Heawon Paick is a lifetime member of APALA. Those of us who are recent members would benefit greatly from getting to know such a distinguished member of our association.
Heawon has been an APALA member since 1998 (or 1999). She served as APALA president in 2004-2005. Since then, she has been part of APALA’s Scholarship Awards Committee, as both member and chair, and the Mentoring Committee as a mentor. Heawon currently serves as the chair of the APALA Publicity Committee.
Since 2004, Heawon has been the branch manager of John Muir Branch, then of Junipero Serra Branch Library of the Los Angeles Public Library, a public library system in Southern California that is 72-branches large. Heawon’s branch, Junipero Serra, is in South Central Los Angeles, which is only a short distance south of downtown Los Angeles.
Of her MLIS education, Heawon writes:
I studied at Maryville College for one and a half years then was going to go back to Korea, but decided against it. Then I went to University of Tennessee, Knoxville for my MLIS degree.
When asked about the satisfaction she derives from her professional position as a librarian, Heawon asserts getting great satisfaction in guiding and supporting her professional and paraprofessional staff to excellence. It is little wonder that Heawon states mentoring as among her greatest professional interests.
I want to see future potential leaders succeed in their career path… push them and guide them into that direction.
Someday, Heawon would like to work as the director of a library system, in which she can make a greater difference in the lives of library patrons and staff members.
Heawon is an avid reader and movie viewer, especially of British mysteries. She has an extensive personal collection of novels and DVDs. Though Heawon enjoys company over a nice meal or afternoon tea, she admits to also enjoying quiet time at home. Driving long distances is one of the things she avoids when she can. However, the prospect of being with valued friends and colleagues makes such effort worthwhile to her.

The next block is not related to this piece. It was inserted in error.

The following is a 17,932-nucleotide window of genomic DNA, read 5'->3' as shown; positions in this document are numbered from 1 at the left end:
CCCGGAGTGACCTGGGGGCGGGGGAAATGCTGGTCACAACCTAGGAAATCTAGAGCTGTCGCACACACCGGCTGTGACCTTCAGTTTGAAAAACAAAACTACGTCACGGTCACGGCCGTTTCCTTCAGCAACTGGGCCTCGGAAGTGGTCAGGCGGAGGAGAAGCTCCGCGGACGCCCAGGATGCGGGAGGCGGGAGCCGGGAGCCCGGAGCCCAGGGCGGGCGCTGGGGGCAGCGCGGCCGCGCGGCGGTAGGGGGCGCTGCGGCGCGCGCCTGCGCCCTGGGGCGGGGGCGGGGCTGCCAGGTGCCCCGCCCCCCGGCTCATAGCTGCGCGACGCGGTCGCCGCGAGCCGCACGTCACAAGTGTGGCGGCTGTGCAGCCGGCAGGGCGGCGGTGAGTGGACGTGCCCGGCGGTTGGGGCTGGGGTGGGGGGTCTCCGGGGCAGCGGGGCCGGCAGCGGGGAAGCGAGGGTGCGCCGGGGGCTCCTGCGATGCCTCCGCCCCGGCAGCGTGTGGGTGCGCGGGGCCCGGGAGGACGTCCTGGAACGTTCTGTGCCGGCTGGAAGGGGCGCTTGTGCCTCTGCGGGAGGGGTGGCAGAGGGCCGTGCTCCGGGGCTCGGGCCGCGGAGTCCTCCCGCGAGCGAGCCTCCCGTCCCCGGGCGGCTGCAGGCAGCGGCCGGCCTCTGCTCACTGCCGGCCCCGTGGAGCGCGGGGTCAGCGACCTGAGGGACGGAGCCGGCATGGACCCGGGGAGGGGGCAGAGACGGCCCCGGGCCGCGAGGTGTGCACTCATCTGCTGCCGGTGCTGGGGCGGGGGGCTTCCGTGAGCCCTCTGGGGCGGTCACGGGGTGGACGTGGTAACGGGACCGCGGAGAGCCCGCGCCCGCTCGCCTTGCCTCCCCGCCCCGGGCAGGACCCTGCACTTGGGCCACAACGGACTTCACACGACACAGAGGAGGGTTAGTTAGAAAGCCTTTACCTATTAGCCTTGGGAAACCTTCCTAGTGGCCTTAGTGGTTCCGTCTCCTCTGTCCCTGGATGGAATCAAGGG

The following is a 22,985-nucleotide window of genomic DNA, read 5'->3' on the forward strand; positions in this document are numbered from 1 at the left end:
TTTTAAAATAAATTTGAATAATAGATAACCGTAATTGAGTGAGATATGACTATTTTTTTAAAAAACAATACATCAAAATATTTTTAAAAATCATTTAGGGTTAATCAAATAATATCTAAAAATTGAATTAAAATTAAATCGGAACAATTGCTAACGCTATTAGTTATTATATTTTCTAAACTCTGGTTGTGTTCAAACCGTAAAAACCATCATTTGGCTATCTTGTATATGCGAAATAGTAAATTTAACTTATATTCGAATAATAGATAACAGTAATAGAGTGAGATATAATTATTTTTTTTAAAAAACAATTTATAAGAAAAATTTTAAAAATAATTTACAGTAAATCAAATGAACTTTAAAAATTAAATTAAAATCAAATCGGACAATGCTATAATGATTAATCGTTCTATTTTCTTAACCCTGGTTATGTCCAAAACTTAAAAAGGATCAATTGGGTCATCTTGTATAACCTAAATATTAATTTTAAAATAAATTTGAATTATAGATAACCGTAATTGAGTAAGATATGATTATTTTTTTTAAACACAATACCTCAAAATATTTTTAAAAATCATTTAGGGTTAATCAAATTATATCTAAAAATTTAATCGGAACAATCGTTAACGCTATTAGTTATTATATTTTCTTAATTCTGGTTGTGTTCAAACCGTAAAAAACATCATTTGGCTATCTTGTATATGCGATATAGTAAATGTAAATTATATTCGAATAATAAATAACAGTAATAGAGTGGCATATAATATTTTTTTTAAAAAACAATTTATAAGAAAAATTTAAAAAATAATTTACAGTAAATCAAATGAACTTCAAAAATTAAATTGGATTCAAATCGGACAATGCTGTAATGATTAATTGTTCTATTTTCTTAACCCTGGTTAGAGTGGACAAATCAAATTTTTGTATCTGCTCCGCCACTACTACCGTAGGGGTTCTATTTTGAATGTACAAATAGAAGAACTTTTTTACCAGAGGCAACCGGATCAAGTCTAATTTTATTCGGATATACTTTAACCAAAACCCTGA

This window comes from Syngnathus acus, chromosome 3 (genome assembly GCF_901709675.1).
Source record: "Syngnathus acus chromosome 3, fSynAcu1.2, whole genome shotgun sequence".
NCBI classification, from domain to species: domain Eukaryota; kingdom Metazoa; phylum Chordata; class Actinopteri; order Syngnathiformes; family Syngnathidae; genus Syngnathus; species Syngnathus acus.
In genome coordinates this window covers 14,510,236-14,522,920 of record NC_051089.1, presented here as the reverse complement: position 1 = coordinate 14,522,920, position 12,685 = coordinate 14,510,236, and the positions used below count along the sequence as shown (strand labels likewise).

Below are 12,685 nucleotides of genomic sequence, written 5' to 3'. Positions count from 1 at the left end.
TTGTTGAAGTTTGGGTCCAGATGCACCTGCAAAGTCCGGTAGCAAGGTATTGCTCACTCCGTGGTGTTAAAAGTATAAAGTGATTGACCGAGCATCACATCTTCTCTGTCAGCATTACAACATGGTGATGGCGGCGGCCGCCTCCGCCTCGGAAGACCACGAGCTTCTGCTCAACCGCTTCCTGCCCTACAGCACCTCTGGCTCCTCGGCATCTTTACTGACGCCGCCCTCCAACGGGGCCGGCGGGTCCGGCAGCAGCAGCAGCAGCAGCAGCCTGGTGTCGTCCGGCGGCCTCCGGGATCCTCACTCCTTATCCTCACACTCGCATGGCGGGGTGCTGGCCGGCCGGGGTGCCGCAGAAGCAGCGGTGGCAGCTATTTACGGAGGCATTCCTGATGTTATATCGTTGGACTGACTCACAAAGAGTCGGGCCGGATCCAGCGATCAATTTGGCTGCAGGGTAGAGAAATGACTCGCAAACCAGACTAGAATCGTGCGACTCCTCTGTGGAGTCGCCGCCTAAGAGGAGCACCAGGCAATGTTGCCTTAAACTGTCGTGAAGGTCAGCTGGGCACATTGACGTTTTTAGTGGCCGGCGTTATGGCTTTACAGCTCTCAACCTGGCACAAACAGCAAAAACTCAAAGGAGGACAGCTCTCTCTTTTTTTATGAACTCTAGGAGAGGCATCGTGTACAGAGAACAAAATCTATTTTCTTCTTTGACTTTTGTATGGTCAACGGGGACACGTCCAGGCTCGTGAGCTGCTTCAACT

Heawon is definitely among the most approachable, interesting and engaging members of APALA. Be sure to say hello when you see her in library conferences, meetings, and social gatherings.
Name: Alyssa Mendoza Jocson
Hometown: Fremont, CA–but I currently call Seattle my home!
Education: I am a full-time MLIS student at University of Washington’s iSchool where I am focusing on reference services and community programs. Before coming to the UW, I graduated from Seattle University with a BA in English/Creative Writing (with a second major in Spanish) and spent two years as a Literacy*AmeriCorps member teaching ESL and GED students at Seattle Central Community College (SCCC).
Current job: My time as a Literacy*AmeriCorps member at SCCC has led me to two part-time positions in other departments. First, I became a Fiscal Assistant for Workforce, which has given me valuable skills in budget management. And second, I was hired as a Reference Assistant at the SCCC Library, where I get to spend whole shifts at the reference desk helping students with their research assignments and computer skills.
Ideal job: I graduate in June! As I start my job search, I’m looking for a librarian position in a community college or public library where I can serve diverse populations.
APALA: I’ve been an APALA member since spring 2012 and soon volunteered to be on the Newsletter Committee and its Web Content Sub-Committee. When I first started my MLIS program in which I’m one of the only Asian Americans, I struggled with finding a sense of belonging within my future profession as a librarian–joining APALA helped me find community and grow professionally. I appreciate this group of people so much!
Other extracurriculars: To supplement my MLIS curriculum, I joined and became a core organizer of iEracism, a student group designed as a safe space to discuss issues of race/ethnicity and social justice. It is also important to me to to make time to volunteer. I’m currently volunteering at the Wing Luke Museum’s Gov. Gary Locke Library; I completed a guide for Asian/Pacific American genealogy resources and have started working on a “wish list” for the library’s collection. Also, this quarter I have a Directed Fieldwork at Seattle Public Library’s Ballard branch. My learning objectives include reference services, collection development, and one-on-one technology instruction. Ballard is one of the system’s busiest branches, and I am learning a lot!